Analysis: Investigations, more division likely to follow Mueller’s report |
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Analysis: Investigations, more division likely to follow Mueller’s report

The Washington Post
President Trump boards Air Force One, Sunday, March 24, 2019, at Palm Beach International Airport, in West Palm Beach, Fla., en route to Washington.

WASHINGTON — Next, more of the same, but with more entrenched division, a bitter crossfire of allegations and then, finally, a reckoning in the form of the 2020 presidential election.

The long-awaited conclusion of special counsel Robert Mueller’s investigation into Russian meddling in the 2016 election is unlikely to crack congressional Republicans’ wall of support for President Trump, dampen Democratic demands to hold Trump to account or shift public opinion, according to historians and politicians who have studied past national scandals.

Mueller’s conclusion — he did not find sufficient evidence to say that Trump committed a crime, but he will not say the president is exonerated — is likely to propel Washington into a period of prolonged and even more heightened partisan combat. The report, as summarized Sunday by Attorney General William Barr, contains fuel enough for both sides to cling to their version of the truth about the Trump campaign’s ties to Russia, and not nearly enough for either side to alter their views.

“It may well be that a good portion of the Republican base will continue to see this as a witch hunt,” said David Greenberg, a historian of the presidency at Rutgers University. “In the past, in Watergate and in Iran-contra, some Republicans have been willing to break with their president, but now we’re just in a different cultural moment in terms of partisan and ideological rigidity and a right-wing media that keeps the party united behind Trump.”

Trump’s supporters in Congress and across the country are likely to double down on their embrace of the president in light of Mueller’s conclusion that he did not find evidence that Trump campaign staffers conspired with Russia to influence the 2016 election. The news that the president did not collude with a foreign power already allowed many Republicans an exhalation of relief on Sunday, fueling hope that some Trump skeptics might be won over and postpone what many conservatives say is an inevitable redefinition of what it means to be a Republican.

“There’s no middle on this” divide on Trump, said Craig Shirley, a former Republican political consultant and a biographer of the late President Ronald Reagan. “The report is going to deepen the pain and the antagonism. Even in the first 48 hours after the report was filed, when nobody knew anything, we saw both sides creating their own narrative and conclusions. For now, the party will continue to stand by Trump because of loyalty, fear and political reality.”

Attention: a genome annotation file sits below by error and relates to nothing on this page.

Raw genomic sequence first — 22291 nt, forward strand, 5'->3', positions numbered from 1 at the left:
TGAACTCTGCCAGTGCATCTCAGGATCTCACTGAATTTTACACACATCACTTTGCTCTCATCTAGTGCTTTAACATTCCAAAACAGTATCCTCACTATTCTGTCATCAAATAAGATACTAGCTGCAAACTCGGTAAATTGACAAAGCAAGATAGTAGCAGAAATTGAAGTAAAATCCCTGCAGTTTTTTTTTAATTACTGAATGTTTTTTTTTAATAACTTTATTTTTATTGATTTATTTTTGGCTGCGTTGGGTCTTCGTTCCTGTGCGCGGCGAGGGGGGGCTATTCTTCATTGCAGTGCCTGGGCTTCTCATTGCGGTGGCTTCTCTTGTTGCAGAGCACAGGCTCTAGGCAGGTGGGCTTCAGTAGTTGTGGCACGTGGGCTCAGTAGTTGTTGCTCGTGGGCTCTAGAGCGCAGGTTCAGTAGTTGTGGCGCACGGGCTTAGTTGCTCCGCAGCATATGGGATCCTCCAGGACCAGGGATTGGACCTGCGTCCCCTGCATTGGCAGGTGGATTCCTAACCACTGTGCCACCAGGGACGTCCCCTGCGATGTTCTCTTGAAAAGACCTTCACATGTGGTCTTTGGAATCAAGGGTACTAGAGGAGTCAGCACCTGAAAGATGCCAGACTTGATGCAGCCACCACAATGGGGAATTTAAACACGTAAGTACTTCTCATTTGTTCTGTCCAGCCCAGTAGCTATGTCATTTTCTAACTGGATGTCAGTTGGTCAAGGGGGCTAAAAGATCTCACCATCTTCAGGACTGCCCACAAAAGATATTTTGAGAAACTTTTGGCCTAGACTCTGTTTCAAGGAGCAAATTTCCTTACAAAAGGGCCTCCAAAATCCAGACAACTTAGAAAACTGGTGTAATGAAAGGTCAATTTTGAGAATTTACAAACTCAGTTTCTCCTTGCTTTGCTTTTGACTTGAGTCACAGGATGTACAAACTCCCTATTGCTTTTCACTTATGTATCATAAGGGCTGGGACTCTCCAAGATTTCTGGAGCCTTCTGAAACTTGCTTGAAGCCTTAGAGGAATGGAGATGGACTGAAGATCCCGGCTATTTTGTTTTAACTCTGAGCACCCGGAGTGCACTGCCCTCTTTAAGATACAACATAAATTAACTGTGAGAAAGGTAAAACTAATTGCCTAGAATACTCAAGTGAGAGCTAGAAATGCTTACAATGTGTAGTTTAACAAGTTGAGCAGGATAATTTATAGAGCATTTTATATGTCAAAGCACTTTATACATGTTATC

Democrats, meanwhile, are likely to take Mueller’s decision to describe the facts his staff uncovered “without reaching any legal conclusions,” as Barr put it, as an invitation to further investigation — just as past presidential scandals have led to congressional hearings.

Even if both sides stick to their narratives in the coming months — “stop the witch hunt” versus “what did the president know and when did he know it?” — that does not mean Mueller’s work was pointless.

The investigation, which has dominated the news and the president’s attention for nearly his entire time in office, was always about far more than the particulars of which Trump campaign officials had what contact with Russians. Like Watergate, the Iran-contra affair and the Bill Clinton impeachment, the Mueller probe was an investigation but also a morality play, a vehicle for a national inspection of who Americans really are and what values and standards should define the country.

But prosecutors don’t probe the nation’s soul; they only search for facts and patterns. The searing process of deciding the nation’s direction comes after the reports are filed, after the indictments and trials and congressional hearings have run their course.

In one scandal after another in recent American history, the initial investigation has led to congressional hearings and even impeachment proceedings, which in turn have either chipped away at a president’s support (permanently for Richard Nixon, temporarily for Barack Obama) or solidified it (both Bill Clinton and Reagan bounced back quickly from investigations).

In recent years, the country’s deepening partisan divide has dampened the impact of such investigations.